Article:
More Video Game, TV-Induced Seizures Likely
WebMD News Archive
Feb. 29, 2000 (Atlanta) -- Increasing use of video games and television watching will likely lead to an increase in seizures -- but only in certain people, according to Italian researchers. They conclude that a defect in how the brain handles light stimulation -- especially when it comes to light contrast -- promotes the seizures, which have been associated with the Pokémon animated television series. In 1997 nearly 700 Japanese children had seizures while watching an episode of that cartoon.
Researchers found that the brains of people who have a history of seizures caused by viewing flashing lights essentially lost electrical control when presented with a barrage of light stimulation. The problematic type of light contrast -- high contrast in black and white light -- and the problematic flashing light frequency that caused study participants to have more electrical brain abnormalities are common in television images and in video games, according to the researchers.
"We know something about what intensity, pattern, and frequency is most likely to push susceptible brains ... into a seizure," says Philip Sheridan, MD, program director for Pediatric Neurology at the National Institute of Nerve Disorders and Stroke, Bethesda, Md. "There may be some implications in terms of what broadcasting parameters should be used and viewed as most safe."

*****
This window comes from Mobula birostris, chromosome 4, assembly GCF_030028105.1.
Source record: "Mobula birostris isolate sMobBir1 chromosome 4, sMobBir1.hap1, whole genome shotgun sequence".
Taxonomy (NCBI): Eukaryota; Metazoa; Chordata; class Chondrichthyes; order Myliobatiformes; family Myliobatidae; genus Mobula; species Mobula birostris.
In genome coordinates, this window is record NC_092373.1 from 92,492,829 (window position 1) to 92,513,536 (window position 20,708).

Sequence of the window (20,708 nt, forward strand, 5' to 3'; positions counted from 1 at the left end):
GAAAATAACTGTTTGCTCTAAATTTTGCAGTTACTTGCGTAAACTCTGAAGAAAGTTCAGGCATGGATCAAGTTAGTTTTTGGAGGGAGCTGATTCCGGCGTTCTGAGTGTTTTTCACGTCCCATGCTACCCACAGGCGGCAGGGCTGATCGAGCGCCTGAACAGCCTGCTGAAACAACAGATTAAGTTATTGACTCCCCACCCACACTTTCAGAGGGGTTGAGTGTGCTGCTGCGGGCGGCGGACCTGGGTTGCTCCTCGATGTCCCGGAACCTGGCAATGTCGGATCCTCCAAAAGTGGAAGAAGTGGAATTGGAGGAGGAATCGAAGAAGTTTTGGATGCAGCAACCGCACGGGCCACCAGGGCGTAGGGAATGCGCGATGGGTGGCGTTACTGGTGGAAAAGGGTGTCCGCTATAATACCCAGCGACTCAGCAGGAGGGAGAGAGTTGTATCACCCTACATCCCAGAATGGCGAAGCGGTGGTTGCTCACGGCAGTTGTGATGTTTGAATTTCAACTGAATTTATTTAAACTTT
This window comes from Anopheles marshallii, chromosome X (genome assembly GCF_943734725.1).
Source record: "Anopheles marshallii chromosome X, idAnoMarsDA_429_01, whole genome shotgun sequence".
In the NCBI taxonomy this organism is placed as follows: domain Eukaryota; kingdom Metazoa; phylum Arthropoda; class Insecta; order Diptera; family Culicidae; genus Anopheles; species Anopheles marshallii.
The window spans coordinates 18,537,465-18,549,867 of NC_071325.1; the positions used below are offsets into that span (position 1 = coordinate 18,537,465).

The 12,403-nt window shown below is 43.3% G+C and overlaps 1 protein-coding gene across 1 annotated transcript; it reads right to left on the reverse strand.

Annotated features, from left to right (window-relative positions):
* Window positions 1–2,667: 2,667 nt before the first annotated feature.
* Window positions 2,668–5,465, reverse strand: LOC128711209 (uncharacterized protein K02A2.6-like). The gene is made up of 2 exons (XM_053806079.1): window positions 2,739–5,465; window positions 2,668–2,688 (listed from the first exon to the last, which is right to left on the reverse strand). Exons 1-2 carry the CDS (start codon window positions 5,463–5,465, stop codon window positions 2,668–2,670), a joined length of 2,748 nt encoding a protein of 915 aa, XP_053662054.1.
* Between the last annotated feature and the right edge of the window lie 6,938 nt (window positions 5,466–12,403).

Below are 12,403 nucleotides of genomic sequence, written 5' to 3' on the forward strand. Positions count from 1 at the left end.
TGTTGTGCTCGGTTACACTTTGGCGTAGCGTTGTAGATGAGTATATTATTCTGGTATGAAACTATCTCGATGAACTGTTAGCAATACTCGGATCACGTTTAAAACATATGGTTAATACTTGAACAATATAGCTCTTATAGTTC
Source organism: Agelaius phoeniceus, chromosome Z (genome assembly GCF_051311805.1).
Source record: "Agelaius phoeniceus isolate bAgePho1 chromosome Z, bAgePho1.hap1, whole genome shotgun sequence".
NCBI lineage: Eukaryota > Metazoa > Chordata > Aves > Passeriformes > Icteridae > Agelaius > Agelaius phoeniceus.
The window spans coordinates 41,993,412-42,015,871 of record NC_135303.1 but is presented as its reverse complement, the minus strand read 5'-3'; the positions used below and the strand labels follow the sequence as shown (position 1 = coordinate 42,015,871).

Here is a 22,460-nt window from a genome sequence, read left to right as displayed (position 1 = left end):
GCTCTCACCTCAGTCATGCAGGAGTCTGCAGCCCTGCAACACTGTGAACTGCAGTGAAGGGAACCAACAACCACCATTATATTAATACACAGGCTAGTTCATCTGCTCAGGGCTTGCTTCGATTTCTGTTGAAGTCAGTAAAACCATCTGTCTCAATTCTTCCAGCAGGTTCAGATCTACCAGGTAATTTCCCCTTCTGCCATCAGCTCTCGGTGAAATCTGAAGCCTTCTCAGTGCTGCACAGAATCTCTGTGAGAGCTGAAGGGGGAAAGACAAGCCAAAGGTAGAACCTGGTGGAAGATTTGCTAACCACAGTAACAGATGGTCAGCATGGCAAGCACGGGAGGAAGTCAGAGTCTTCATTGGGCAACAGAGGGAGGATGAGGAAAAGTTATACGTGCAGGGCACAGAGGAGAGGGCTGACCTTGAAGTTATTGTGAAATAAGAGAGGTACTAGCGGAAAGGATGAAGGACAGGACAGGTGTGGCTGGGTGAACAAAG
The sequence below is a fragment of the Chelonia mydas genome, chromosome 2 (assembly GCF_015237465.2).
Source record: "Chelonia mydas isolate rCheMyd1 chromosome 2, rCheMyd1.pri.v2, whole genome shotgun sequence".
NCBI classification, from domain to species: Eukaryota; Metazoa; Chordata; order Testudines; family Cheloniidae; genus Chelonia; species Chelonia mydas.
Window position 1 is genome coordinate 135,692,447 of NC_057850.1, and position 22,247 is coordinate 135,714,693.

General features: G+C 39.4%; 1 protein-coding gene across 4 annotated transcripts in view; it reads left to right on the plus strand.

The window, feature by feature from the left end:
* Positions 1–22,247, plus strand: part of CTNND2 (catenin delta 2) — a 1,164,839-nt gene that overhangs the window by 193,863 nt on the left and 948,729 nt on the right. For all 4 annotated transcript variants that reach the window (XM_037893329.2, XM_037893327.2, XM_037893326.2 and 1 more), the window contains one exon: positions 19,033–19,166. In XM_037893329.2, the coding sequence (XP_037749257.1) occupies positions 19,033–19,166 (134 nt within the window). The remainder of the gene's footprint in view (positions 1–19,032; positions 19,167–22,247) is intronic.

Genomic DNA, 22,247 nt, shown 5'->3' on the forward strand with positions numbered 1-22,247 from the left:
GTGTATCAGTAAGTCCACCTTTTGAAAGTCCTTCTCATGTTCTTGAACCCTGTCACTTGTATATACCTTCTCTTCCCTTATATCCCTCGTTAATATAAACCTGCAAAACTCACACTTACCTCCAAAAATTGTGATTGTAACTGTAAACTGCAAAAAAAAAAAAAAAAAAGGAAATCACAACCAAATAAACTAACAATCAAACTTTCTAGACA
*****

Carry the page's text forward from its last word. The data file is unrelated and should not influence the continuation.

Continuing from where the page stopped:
But Sheridan cautions that you can't always blame the TV: "Now TV is so ubiquitous that sometimes a child will have their first seizure sitting in front of the TV -- even though the TV has nothing to do with it.
If TV is the cause of the seizure, Sheridan has two common sense recommendations for parents: "[Children] should be at least 8 feet away from the television set and they should watch TV in a well-lit room. That's enough to protect most children," he says. Some highly sensitive kids may also need to wear polarizing sunglasses outdoors.
The study authors say their findings might lead to more thoughtful construction in video games. One expert says that's already happening. "We have designed a number of children's games, and when we do those, we look at how it's going to affect them psychologically," says Jason Short, program director at Full Sail Real World Education in Winter Park, Fla., a facility that teaches video game design. "You're selling to the parent, and part of what you're selling is that it's going to be a wholesome experience."